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Pakistan Army Chief Refutes Trump’s Accusations, Stresses Anti-Terror Effort

Pakistan army chief General Qamar Javed Bajwa and U.S. Ambassador David Hale discussed President Trump's Afghan policy, Aug. 23, 2017
Pakistan army chief General Qamar Javed Bajwa and U.S. Ambassador David Hale discussed President Trump's Afghan policy, Aug. 23, 2017

Pakistan’s military chief reacted strongly Wednesday to President Donald Trump’s accusations that Islamabad takes billions of dollars in aid money from Washington and helps militants plotting deadly terrorist attacks against American troops in Afghanistan.

“We are not looking for any material or financial assistance from USA, but trust, understanding and acknowledgement of our contributions,” General Qamar Javed Bajwa told the U.S. ambassador in a meeting at Pakistan army’s headquarters in Rawalpindi.

While announcing his long-awaited Afghan policy, Trump harshly criticized Pakistan, asserting Washington is paying Islamabad “billions and billions of dollars”, but the South Asian nation is sheltering the terrorists U.S. forces are fighting on the other side of the border.

Bajwa in his meeting with Ambassador David Hale reiterated that peace in Afghanistan is as important for Pakistan as for any other country.


“We have done a lot towards that end and shall keep on doing our best, not to appease anyone, but in line with our national interest and national policy,” noted the Pakistani military chief.

The general underscored the need for “collaboration and synergy of effort” among stakeholders to successfully bring the long Afghan war to its logical conclusion.

U.S. and Afghan officials allege the Pakistani military’s spy agency is facilitating Taliban insurgents and militants of the dreaded Haqqani network to launch attacks in Afghanistan.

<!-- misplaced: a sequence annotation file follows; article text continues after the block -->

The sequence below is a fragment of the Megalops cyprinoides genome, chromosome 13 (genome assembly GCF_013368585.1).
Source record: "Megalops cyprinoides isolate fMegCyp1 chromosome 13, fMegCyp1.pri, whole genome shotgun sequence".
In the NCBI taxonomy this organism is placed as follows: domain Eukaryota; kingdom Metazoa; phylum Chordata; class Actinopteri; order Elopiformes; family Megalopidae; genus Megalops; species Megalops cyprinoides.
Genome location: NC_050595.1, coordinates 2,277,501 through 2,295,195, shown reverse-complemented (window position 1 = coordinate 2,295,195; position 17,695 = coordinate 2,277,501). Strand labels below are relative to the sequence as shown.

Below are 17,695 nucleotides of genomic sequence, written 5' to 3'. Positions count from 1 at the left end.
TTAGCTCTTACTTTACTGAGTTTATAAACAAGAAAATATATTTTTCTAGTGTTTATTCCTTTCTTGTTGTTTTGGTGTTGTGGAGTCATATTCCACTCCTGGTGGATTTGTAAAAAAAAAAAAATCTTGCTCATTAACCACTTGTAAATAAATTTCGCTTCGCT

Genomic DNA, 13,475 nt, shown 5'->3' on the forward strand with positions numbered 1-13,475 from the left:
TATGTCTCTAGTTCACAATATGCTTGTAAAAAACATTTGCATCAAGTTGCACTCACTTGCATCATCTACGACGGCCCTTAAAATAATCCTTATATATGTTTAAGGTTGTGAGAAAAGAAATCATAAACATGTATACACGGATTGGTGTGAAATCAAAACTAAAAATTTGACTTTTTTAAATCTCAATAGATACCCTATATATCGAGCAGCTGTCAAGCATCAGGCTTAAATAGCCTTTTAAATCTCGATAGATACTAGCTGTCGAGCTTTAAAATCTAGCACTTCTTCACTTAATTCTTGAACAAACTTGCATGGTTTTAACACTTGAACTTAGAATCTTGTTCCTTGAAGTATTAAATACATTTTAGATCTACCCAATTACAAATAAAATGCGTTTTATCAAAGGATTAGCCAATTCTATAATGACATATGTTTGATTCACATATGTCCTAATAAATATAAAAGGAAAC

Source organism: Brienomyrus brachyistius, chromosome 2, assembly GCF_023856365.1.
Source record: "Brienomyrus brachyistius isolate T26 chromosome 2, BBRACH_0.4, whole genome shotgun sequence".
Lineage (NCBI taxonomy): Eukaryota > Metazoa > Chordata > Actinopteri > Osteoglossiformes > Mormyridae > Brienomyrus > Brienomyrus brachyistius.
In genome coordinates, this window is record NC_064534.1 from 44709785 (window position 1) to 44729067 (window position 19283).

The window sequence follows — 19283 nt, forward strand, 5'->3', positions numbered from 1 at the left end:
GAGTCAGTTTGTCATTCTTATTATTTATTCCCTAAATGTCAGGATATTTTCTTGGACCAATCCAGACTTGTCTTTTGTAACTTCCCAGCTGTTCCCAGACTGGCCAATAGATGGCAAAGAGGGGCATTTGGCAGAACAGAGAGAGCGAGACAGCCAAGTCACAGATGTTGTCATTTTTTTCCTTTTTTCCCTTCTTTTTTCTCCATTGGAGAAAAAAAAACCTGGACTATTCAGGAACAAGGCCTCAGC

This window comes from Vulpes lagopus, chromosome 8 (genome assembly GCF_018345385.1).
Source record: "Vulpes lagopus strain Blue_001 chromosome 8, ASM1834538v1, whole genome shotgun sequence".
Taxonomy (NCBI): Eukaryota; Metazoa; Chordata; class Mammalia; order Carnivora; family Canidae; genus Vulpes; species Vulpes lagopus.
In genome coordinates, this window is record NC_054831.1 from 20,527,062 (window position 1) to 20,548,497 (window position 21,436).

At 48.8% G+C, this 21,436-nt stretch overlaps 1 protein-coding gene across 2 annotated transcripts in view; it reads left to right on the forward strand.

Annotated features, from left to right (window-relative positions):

Hale said the United States values Pakistan’s role in the war against terrorism and seeks cooperation from Islamabad to resolve the Afghan issue, according to the army statement.

Pakistani security forces have uprooted all terrorist bases on their soil, including that of the Haqqani network, and have also shared evidence with top American military officials who visited Islamabad just days before Trump delivered his speech, officials insist.

“The [Pakistan] army chief made an offer to them that “you [U.S] pick up a point, you chose the time because you say there are training camps in Pakistan and let’s go and you would see it for yourself whether they are there,” Ghafoor told VOA.

The spokesman said the military has been working closely with American counterparts in fighting regional terrorism and is ready to work with the United States to address each other's "reservations" to carry forward the war.

Kashmir an issue

A separate statement from Pakistan’s Foreign Ministry said it is disappointing the U.S. president ignored “the enormous sacrifices” Pakistanis have made in fighting terrorism.

“No country in the world has suffered more than Pakistan from the scourge of terrorism, often perpetrated from outside our borders,” according to the ministry.

It did not name any country, but Islamabad consistently accuses rival India of using New Delhi’s growing influence, particularly in security institutions of Afghanistan to support and orchestrate terrorist attacks in Pakistan.

The ministry statement attempted to link Afghan stability to the resolution of Pakistan’s long-running Kashmir territorial dispute with India.

“The threat to peace and security cannot be isolated from the complex interplay of geopolitics, continued existence of festering disputes and pursuit of hegemonic policies. Non-resolution of the Jammu and Kashmir dispute remains the primary obstacle to peace and stability in the region,” it said.